HFRI Monthly Indices (HFRI) are equally weighted performance indexes, compiled by Hedge Fund Research Inc. (HFX), and are used by numerous hedge fund managers as a benchmark for their own hedge funds. The HFRI are broken down into 37 different categories by strategy, including the HFRI Fund Weighted Composite, which accounts for over 2000 funds listed on the internal HFR Database. The HFRI Fund of Funds Composite Index is an equal weighted, net of
fee, indexcomposed of approximately 800 fund- of- funds which report to HFR. See www.hedgefundresearch.com for more information on index construction.
J.P. Morgan’s Global Index Research group produces proprietary index products that track emerging markets, government debt, and corporate debt asset classes. Some of these indices include the JPMorgan Emerging Market Bond Plus Index, JPMorgan Emerging Market Local Plus Index, JPMorgan Global Bond Non-US
Indexand JPMorgan Global Bond Non-US Index. See www.jpmorgan.com for more information.
Merrill Lynch high yield indices measure the performance of securities that pay interest in cash and have a credit rating of below investment grade. Merrill Lynch uses a composite of Fitch Ratings, Moody’s and Standard and Poor’s credit ratings in selecting bonds for these indices. These ratings measure the risk that the bond issuer will fail to pay interest or to repay principal in full. See www.ml.com for more information.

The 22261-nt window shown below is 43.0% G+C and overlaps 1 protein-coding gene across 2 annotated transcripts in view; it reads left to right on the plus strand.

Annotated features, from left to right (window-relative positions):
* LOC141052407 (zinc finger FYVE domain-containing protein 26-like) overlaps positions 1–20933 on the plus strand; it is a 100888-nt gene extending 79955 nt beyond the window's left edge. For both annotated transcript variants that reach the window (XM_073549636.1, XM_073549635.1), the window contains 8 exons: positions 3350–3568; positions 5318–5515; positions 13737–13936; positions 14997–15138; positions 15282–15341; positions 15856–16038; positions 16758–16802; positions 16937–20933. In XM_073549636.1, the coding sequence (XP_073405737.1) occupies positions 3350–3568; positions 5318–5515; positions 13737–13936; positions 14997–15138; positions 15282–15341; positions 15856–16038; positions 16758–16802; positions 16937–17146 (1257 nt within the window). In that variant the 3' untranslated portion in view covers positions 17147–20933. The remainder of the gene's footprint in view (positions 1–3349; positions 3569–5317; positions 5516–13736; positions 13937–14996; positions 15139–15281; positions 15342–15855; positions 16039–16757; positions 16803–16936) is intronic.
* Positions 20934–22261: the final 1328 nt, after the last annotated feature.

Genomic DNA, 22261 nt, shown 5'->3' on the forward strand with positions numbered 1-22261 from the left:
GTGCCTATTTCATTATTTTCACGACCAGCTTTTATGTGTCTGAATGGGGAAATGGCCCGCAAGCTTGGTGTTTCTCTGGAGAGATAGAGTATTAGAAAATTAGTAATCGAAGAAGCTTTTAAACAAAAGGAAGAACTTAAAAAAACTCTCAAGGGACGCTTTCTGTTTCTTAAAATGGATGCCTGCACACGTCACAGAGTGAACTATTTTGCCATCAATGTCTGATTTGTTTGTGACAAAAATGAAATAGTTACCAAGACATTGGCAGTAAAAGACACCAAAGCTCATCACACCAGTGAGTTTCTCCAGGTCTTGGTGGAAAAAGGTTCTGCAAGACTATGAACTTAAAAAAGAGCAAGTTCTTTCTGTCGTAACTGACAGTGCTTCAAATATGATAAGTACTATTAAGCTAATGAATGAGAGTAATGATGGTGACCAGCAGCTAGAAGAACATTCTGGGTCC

Morgan Stanley Capital International – MSCI is a series of indices constructed by Morgan Stanley to help institutional investors benchmark their returns. There
area wide range of indices created by Morgan Stanley covering a multitude of developed and emerging economies and economic sectors. See www.morganstanley.com for more information.
rankU.S. common stocks from largest to smallest market capitalization at each annual reconstitution period (May 31). The primary Russell Indices are defined as follows: 1) the top 3,000 stocks become the Russell 3000 Index, 2) the largest 1,000 stocks become the Russell 1000 Index, 3) the smallest 800 stocks in the Russell 1000 Index become the Russell Midcap index, 4) the next 2,000 stocks become the Russell 2000 Index, 5) the smallest 1,000 in the Russell 2000 Index plus the next smallest 1,000 comprise the Russell Microcap Index. See www.russell.com for more information.
S&P 500 Index consists of 500 stocks chosen for market size, liquidity and industry group representation, among other factors by the S&P Index Committee, which is a team of analysts and economists at Standard and Poor's. The S&P 500 is a market-value weighted index, which means each stock’s weight in the index is proportionate to its market value and is designed to be a leading indicator of U.S. equities, and meant to reflect the risk/return characteristics of the
large capuniverse. See www.standardandpoors.com for more information.